Scheduled for 04/01/18 at 5:45 PM and administered on 04/01/18 at 5:30 PM (45 minutes late).

Scheduled for 04/02/18 at 9:45 AM and administered on 04/02/18 at 11:30 AM (1 hour and 45 minutes late).

Ceftriaxone 2 gm IVPB every 24 hours for four days (antibiotic with a half-life of 5.5 to 8.7 hours and laboratory monitoring for administration complications are required.)

Scheduled for 04/03/18 at 7:30 PM and administered on 04/03/18 at 8:10 PM (40 minutes late).

Scheduled on 04/07/18 at 7:30 PM and administered on 04/07/08 at 9:33 PM (2 hours late).

Vancomycin 1.5 gm IV every eight hours for four days.

Scheduled for 04/03/18 at 8:30 PM and administered 04/03/18 at 9:49 PM (1 hour and 19 minutes late).

Scheduled for 04/07/18 at 8:30 PM and administered on 04/07/18 at 9:34 PM (1 hour and four minutes late).

Scheduled for 04/10/18 at 12:30 PM and administered 04/10/18 at 1:10 PM (40 minutes late).

Scheduled for 04/10/18 at 8:30 PM and administered on 04/10/18 at 9:51 PM (1 hour and 19 minutes late).

Document review of the hospital's policy titled, "Controlled Substance Waste," dated 06/2017, showed, "All controlled substance waste in schedules II-V (CII-CV) will be wasted and documented appropriately ... and ... The waste must be witnessed by two licensed professionals (nurse, pharmacist, or nurse anesthetist), according to policy Medications 933.

Review of the Medication Administration Report (MAR) on 06/06/18 showed Fentanyl 100 mcg/hour transdermal (through the skin) film, extended release 100 mcg Transdermal Administered as needed. Staff J, RN documented administration of the patch on 04/07/18 at 9:17 AM and Staff D, RN documented application of the second patch on 04/10/18.

Review of Patient #10's medical record on 06/06/18 showed nursing staff failed to document removal and disposal of the 100 mcg Fentanyl patch applied on 04/07/18 when the new patch was applied on 04/10/18.

Throughout Patient 10's multiple admissions he was treated with antibiotics that were not delivered according to acceptable standards of practice to include timing of critical medication administration. This failure to deliver scheduled antibiotic medications as ordered has the potential to cause them to be ineffective in killing the infectious organism because there are sub-therapeutic levels of the antibiotic in the patient's system.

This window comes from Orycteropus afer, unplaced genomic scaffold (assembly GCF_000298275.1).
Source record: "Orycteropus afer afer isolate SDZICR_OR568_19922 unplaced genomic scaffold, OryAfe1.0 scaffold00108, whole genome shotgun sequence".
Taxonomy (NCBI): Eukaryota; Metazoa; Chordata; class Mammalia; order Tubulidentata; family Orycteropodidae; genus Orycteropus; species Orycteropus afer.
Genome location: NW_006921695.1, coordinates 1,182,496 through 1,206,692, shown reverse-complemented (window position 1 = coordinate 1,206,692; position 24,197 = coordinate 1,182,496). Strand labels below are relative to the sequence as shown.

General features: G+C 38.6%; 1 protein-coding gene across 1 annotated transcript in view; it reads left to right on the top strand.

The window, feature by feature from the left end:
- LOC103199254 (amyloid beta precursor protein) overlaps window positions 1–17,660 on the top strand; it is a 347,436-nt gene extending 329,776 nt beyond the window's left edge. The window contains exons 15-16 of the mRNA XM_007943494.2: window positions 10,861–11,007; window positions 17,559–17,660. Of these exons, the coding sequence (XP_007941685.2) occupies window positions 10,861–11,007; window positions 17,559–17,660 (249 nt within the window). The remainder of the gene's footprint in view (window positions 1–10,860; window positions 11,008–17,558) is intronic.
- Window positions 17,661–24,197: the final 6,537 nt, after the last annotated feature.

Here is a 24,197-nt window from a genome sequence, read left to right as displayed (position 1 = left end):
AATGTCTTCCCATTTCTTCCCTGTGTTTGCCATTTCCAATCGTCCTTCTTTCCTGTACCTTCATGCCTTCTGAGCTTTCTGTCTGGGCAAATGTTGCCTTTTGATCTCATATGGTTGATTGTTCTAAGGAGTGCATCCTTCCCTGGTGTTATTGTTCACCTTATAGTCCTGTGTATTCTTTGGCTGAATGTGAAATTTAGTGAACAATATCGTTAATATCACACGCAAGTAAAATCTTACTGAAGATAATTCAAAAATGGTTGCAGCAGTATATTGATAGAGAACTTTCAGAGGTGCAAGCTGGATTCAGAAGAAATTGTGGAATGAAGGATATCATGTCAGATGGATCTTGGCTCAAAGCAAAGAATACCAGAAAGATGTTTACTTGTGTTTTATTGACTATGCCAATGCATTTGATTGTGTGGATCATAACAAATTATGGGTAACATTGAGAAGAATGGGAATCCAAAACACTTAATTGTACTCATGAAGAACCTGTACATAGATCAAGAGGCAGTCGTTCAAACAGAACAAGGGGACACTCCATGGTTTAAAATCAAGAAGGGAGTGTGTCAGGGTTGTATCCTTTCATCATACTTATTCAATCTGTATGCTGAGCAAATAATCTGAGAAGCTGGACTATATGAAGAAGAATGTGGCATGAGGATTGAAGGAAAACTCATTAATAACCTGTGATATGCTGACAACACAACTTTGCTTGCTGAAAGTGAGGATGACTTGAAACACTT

Review of Patient 2's medical record on 06/05/18 showed the following medication administration information:

- During the 12/12/17 date of service medication orders are as follows:

Ancef (cefazolin, an antibiotic) 2 grams Intravenous Piggy Back (IVPB, a secondary infusion) administered every 8 hours for 4 days

Scheduled for administration on 12/12/17 at 10:10 PM and administered 12/12/17 at 11:07 PM (57 minutes late).

Scheduled for administration on 12/13/17 at 6:10 AM and administered 12/13/17 at 6:59 AM (49 minutes late).

Cipro (ciprofloxacin, an antibiotic) 400 milligrams Intravenous Piggy Back (IVPB, a secondary infusion) administered every 12 hours for 4 days

Scheduled for administration 12/14/17 at 9:00 AM and administered 12/14/17 at 10:14 AM (1 hour and 14 minutes late).

The hospital staff failed to administer two different time-critical antibiotics for Patient 2 within 30 minutes of their scheduled dosing times.


Review of Patient 3's medical record on 06/05/18 showed the following medication administration schedule:
During the 12/22/17 through 12/26/17 dates of service medication orders are as follows:

Ancef (antibiotic) order for 1 gram (g) Intravenous Piggy Back (IVPB) (an IV solution hung in conjunction with another IV solution) administer every eight hours for two days.

Scheduled for administration on 12/22/17 at 9:30 PM and administered on 12/22/17 at 8:44 PM (46 minutes early).

Toradol (pain medication) 15 mg IV Injectable Solution administer every six hours for four times

Scheduled for administration on 12/22/17 at 6:00 PM and administered on 12/22/17 at 8:45 PM (2 hours and 45 minutes late).

Scheduled for administration on 12/23/17 at 6:00 AM and administered on 12/23/17 at 8:01 AM (2 hours and 1 minute late).

Scheduled for administration on 12/23/17 at 12:00 PM and administered on 12/23/17 at 2:26 PM (2 hour and 26 minutes late).